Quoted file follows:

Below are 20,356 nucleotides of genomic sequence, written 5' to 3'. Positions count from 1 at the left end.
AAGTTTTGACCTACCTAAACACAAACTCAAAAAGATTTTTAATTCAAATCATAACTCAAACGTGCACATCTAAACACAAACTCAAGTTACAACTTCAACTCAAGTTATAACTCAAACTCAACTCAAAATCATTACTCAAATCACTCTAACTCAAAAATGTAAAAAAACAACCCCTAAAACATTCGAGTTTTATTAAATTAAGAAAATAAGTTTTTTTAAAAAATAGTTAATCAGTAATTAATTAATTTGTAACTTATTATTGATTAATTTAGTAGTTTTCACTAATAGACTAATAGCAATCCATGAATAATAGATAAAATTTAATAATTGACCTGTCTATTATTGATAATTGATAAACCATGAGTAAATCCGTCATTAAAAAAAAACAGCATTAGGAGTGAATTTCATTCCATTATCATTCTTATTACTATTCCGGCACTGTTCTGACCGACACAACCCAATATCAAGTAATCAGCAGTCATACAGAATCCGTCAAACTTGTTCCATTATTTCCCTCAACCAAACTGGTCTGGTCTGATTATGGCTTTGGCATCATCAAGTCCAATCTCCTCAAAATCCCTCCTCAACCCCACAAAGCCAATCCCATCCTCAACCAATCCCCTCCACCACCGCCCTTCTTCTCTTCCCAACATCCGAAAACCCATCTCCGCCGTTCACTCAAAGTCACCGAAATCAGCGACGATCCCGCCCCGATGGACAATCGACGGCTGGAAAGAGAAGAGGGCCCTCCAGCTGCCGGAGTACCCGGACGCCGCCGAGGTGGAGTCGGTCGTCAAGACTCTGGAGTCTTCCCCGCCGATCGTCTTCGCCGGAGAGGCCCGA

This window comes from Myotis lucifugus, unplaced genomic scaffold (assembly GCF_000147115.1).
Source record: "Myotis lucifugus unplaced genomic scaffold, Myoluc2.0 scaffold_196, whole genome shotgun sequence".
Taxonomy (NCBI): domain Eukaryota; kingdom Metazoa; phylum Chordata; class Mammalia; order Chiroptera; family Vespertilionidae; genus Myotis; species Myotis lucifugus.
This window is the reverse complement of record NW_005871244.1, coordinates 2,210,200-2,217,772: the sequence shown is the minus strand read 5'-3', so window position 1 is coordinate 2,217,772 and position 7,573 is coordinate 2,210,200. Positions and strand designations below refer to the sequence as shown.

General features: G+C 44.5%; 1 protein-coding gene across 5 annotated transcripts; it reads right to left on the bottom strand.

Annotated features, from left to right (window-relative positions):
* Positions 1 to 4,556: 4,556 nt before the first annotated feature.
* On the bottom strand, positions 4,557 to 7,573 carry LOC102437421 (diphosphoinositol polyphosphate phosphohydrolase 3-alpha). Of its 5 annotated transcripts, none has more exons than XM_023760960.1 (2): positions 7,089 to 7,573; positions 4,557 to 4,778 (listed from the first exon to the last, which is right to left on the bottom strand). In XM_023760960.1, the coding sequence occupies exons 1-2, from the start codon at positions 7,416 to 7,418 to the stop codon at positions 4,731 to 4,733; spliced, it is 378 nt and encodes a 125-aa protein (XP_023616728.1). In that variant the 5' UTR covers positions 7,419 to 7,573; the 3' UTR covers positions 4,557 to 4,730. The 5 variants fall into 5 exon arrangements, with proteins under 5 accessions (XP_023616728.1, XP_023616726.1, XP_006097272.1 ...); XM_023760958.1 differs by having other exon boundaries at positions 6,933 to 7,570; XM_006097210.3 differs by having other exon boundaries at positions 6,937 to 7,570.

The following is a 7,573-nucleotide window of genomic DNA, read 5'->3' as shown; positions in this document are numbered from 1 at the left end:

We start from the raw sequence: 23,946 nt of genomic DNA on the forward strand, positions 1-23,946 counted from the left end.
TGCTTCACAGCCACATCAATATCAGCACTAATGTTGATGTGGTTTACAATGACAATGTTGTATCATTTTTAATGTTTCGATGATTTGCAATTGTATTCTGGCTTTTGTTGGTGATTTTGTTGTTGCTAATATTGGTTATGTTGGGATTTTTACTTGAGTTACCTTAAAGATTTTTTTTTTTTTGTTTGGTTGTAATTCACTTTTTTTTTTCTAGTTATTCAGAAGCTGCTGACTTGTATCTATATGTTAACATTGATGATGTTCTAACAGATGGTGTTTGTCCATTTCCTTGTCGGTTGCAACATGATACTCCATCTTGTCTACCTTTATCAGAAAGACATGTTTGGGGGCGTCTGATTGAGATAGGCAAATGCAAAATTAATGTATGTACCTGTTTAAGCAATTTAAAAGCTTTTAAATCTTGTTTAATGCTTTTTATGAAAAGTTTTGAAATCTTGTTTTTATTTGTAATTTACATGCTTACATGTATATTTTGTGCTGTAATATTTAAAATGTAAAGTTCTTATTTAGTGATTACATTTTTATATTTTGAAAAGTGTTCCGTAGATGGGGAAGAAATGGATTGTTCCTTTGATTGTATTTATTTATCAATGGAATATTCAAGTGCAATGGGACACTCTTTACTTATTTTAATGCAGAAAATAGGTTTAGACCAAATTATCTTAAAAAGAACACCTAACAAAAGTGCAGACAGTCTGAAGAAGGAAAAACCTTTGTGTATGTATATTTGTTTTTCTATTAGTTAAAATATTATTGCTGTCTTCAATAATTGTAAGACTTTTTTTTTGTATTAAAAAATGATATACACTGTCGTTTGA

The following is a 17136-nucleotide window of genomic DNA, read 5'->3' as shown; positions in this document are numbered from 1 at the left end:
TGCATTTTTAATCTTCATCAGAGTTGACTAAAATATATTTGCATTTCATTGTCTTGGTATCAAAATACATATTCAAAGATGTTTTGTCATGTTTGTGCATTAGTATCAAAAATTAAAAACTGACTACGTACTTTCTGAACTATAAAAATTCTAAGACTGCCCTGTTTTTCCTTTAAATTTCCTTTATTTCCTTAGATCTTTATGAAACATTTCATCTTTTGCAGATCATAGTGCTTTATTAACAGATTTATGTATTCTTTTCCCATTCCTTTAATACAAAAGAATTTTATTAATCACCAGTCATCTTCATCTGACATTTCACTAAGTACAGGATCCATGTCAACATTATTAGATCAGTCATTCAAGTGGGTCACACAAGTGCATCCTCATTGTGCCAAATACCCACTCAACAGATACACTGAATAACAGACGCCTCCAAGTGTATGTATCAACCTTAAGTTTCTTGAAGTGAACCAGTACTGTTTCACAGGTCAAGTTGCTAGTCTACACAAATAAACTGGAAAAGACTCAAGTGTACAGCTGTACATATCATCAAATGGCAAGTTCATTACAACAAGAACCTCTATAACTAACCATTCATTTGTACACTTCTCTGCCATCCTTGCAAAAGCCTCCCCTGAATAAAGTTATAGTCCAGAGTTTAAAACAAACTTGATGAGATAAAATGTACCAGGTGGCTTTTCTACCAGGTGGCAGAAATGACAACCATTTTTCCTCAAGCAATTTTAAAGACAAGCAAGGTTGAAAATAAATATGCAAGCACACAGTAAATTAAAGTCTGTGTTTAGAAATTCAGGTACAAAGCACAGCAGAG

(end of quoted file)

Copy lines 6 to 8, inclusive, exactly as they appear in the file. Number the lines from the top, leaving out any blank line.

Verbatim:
This window is the reverse complement of record NW_005871244.1, coordinates 2,210,200-2,217,772: the sequence shown is the minus strand read 5'-3', so window position 1 is coordinate 2,217,772 and position 7,573 is coordinate 2,210,200. Positions and strand designations below refer to the sequence as shown.

General features: G+C 44.5%; 1 protein-coding gene across 5 annotated transcripts; it reads right to left on the bottom strand.

Annotated features, from left to right (window-relative positions):